Then again, an earlier look at this – and looking further back in his season – continues to suggest that goalies might be, well, voodoo. He’s fluctuated throughout his career; it’s just that this year happened to be a down one.
Where did the goals come from?
Among goalies with at least 1,500 5v5 minutes played, Elliott was 23rd out of 36 in 5v5 SV% with 92.12%. That’s almost a full percentage point above the worst goalie (Cam Ward, 91.28%), and almost two back of the best (Craig Anderson, 94.04%). It’s not that he had the worst save percentage ever, but he just barely avoided staying out of the bottom third of this group.
Switch to just low-danger SV%, and Elliott’s 97.82% was 25th. His medium-danger SV% was 93.25% – 10th. And his high-danger SV% of 79.13% was 29th. Via Corsica, we can look at where he faced shots, and where he gave up goals, throughout the season:
It’s no surprise to see most of the goals that went against him appear to have come from the slot, but there are a handful of oddities there, including some point shots and that weird centre ice goal I’m pretty sure was from that 2-1 Canucks overtime loss right before the 10-game win streak. The major downside to this is a lot of these goals come from seemingly anywhere and everywhere – even if they weren’t that frequent, there’s enough of them grouped together in those little outer locations to raise some concerns, especially when it comes to Elliott’s low-danger SV%.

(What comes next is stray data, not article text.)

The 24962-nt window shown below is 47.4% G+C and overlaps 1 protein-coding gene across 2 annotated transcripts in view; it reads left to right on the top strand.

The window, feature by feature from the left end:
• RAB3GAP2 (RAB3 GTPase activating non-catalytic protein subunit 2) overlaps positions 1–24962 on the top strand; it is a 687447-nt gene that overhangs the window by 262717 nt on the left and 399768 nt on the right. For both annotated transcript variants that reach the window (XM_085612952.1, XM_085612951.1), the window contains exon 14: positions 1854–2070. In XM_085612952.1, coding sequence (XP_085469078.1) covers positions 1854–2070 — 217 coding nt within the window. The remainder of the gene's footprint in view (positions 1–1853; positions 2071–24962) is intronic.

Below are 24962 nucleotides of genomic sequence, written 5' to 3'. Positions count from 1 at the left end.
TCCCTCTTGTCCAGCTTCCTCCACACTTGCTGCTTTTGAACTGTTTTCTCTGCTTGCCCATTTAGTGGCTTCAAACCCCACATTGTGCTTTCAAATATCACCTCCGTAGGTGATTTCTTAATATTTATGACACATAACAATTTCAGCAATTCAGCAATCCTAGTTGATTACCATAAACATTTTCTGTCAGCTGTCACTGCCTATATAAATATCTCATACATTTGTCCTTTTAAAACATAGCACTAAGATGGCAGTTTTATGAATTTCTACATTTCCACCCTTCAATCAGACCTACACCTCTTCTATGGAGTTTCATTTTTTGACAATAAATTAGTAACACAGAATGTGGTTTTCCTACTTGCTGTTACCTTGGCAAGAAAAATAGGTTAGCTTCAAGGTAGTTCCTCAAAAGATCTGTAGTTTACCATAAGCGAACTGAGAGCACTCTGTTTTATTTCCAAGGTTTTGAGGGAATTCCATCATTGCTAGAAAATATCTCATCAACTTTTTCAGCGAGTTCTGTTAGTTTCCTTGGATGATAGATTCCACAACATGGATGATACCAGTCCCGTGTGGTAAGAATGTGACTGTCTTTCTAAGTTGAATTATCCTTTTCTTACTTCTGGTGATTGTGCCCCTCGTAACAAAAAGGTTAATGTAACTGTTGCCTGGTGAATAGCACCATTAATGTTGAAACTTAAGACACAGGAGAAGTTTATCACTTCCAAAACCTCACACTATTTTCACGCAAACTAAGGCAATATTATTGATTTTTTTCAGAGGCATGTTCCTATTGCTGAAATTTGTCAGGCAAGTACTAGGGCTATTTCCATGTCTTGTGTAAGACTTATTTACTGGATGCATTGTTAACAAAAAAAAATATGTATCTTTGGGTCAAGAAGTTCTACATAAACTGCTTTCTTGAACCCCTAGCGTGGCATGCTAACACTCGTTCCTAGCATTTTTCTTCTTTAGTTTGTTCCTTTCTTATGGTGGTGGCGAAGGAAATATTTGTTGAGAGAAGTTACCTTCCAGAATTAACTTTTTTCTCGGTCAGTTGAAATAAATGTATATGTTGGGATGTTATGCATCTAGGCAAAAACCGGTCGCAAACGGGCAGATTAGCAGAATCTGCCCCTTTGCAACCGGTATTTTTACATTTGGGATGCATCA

It seemed to be something of an issue in 2015-16, too, though not as bad:
Those types of goals will happen – but for the Flames this season, the slot seems to have been a more concentrated area to score on Elliott. That’s partially on him, but may be on his defence, as well (his high-danger SV% in 2015-16 was 86.22% – an over 7% increase. His low-danger SV% was about the same between seasons).
Elliott, who carried a $2.5 million cap hit this past season, is approaching free agency.
Maybe the Flames will re-sign him.
Then again, maybe they’ll target somebody else.
As things currently stand, the Flames have no NHL-ready goaltenders under contract for 2017-18. Thanks to both the expansion draft and free agency, they should have quite the number to choose from, and Elliott is included among that group.
Those final three playoff games – well, two and change – may have cost him his chance at the big money contract he was working his way towards earning over March. That’s unfortunate for him, but fortunate for whatever team he ends up signing with, as he likely won’t carry that big of a cap hit – and may go back to providing extremely valuable goaltending yet.
It was a down year for Elliott, there’s no questioning that. The question is, is that who Elliott will be for the rest of his career? Or will the goalie who put up those elite numbers in the seasons beforehand make a comeback?
… And will it be with the Flames?
Welcome to this offseason’s Flames player evaluations!
Over the next month we’ll be breaking down these guys’ 2016-17 seasons. As long as he finished the season as a Flame and played at least a quarter of the season for them, he’ll be included in these.
We’ll be going in order by player number, so Elliott got the first draw; tomorrow will be Mark Giordano, and so on and so forth. Enjoy!